I'm talking about using curves in Photoshop post inversion. It very nicely takes the color cast out from the negative, something that is not done by the inversion itself (i.e. the orange cast you see by eye on color negatives).

B&W by the way are much, much more straightforward in Lightroom.
 

clee01l

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#12
I did a job for a friend- 200 6x9cm B&W negs.
Lightrtoom did all the basics I needed to get some decent images. Only a few required more work in PS.
As well as inverting the tone curve I gave it the traditional S-Curve to increase contrast at the same time as inverting the tones. This was one step closer to final that could be included in one preset "Invert+Contrast"
Some negs required vignettes or gradients as well.
I use an inverted "S" curve preset too.
 
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JohanElzenga

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#13
I'm talking about using curves in Photoshop post inversion. It very nicely takes the color cast out from the negative, something that is not done by the inversion itself (i.e. the orange cast you see by eye on color negatives).

B&W by the way are much, much more straightforward in Lightroom.
Ah, sorry. I thought it was a post of the OP. The OP was talking about B&W negatives, so there's no problem having to neutralize the orange cast.
 

JohanElzenga

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#14
I use an inverted "S" curve preset too.
I sometimes do that as well, but a very nice option is that Lightroom has two curves. You can use the point curve for the inversion, and then the parametric curve for any contrast adjustment that is needed.
 

Resoman

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#16
Thanks to all for your ideas!
I've made a few "conversions" now, and I've been inverting in PS and doing further adjustments in LR.
One thing I knew I'd be dealing with is the issue of dust spots. I can clean these up quite well with the Spot Removal tool, although I might have 100 such procedures to do on a given image. I'll work on cleaning my old negatives!
It seems that, as these individual adjustments stack up in the History panel, LR's overall performance suffers considerably: it takes a few seconds to remove a spot that I could remove instantly at the start of the task. Does this make sense?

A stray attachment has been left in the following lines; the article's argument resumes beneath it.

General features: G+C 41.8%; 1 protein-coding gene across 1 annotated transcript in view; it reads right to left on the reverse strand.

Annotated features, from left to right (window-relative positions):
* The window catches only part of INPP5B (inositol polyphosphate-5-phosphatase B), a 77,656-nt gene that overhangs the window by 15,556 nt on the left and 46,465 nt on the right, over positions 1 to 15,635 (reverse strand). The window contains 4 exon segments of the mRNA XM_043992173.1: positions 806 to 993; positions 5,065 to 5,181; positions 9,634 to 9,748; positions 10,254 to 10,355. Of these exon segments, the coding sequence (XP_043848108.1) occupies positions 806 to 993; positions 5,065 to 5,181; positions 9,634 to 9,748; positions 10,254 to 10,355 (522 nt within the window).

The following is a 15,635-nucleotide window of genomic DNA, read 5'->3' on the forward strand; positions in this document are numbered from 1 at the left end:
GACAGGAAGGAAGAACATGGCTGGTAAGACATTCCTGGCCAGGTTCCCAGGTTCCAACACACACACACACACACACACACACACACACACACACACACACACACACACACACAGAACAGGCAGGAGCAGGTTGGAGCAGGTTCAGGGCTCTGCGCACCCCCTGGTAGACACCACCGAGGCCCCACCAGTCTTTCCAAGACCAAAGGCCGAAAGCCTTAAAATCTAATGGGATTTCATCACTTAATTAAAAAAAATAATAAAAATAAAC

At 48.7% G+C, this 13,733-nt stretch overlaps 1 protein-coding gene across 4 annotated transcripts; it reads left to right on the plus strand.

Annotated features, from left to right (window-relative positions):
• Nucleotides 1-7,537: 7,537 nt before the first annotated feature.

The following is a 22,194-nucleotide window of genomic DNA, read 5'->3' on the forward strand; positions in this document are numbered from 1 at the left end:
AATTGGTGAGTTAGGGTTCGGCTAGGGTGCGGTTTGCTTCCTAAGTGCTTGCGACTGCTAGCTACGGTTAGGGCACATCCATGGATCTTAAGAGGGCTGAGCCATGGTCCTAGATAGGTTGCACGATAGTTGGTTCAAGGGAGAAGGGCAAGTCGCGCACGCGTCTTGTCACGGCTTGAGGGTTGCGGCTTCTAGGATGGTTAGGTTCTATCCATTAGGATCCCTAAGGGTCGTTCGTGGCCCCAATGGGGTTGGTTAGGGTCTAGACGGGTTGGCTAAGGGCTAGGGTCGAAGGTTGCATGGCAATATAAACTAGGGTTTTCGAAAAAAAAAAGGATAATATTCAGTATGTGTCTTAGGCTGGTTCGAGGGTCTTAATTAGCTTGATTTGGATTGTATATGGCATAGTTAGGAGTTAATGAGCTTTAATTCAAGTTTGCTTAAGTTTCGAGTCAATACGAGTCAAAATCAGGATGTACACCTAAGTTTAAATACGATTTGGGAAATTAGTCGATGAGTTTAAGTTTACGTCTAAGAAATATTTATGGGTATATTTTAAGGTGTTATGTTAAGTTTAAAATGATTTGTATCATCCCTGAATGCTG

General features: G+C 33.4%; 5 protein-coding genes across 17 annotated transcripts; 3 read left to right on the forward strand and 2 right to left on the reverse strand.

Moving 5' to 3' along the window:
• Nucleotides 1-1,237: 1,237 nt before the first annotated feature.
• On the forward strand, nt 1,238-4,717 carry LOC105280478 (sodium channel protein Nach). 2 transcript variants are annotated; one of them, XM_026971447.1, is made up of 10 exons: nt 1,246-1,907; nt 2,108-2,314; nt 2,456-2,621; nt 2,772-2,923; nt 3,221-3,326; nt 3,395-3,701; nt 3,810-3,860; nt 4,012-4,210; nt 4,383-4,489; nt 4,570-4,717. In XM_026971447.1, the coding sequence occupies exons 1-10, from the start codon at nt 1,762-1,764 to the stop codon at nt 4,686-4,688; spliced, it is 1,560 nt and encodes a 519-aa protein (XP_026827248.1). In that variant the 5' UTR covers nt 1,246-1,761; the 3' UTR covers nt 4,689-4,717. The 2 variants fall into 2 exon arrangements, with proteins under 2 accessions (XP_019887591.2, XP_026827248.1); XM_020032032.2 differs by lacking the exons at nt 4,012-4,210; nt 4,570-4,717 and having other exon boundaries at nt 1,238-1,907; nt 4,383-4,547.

Anyway, I tried taking a Snapshot of my work at a later stage, hoping I'd get a fresh start, but I see no difference in performance, still a lot of time lag.
So, my questions are:
Am I just seeing things or does it make sense that performance will suffer after perhaps 100 spots are removed?
Is there any way I can avoid this delay?
thanks,
Gary,
Elgin, TX
 

Ferguson

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#17
If you are inverting in photoshop, you might want to remove the dust spots there, as it then gets baked into the image in lightroom (if you don't mind that it is baked in, i.e. you can't un-do the dust spotting later). Photoshop is often better at cloning type operations anyway.

I don't think I've ever done a hundred, but local adjustments have to be re-applied all the time in lightroom since it is non-destructive, so the more local adjustments you have the more likely it will go slow. It's not the history per se; if you had 100 or 1000 exposure adjustments it still just applies the last one when rendering; but each local adjustment is a separate thing that must be done each time.
 

mgolin

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#18
While not directly relevant to the thread, the inverted curve allows an easy "effect" of trees, etc silhouetted against a bald sky to become evenly flash-lit night scenes.
 

happycranker

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#19
Does Photoshop filter Dust & Scratches, help when trying to get rid of dust spots?
 

johnbeardy

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Does Photoshop filter Dust & Scratches, help when trying to get rid of dust spots?
To some extent, but it's not a cure-all solution. Photoshop has such a variety of cloning tools that allow you to cope with (almost) any damage to a scanned negative or slide.
 

happycranker

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#21
I just wondered because the OP has a large number of neg's to edit, if this function helps. Obviously the clone tool will have to be used in the end!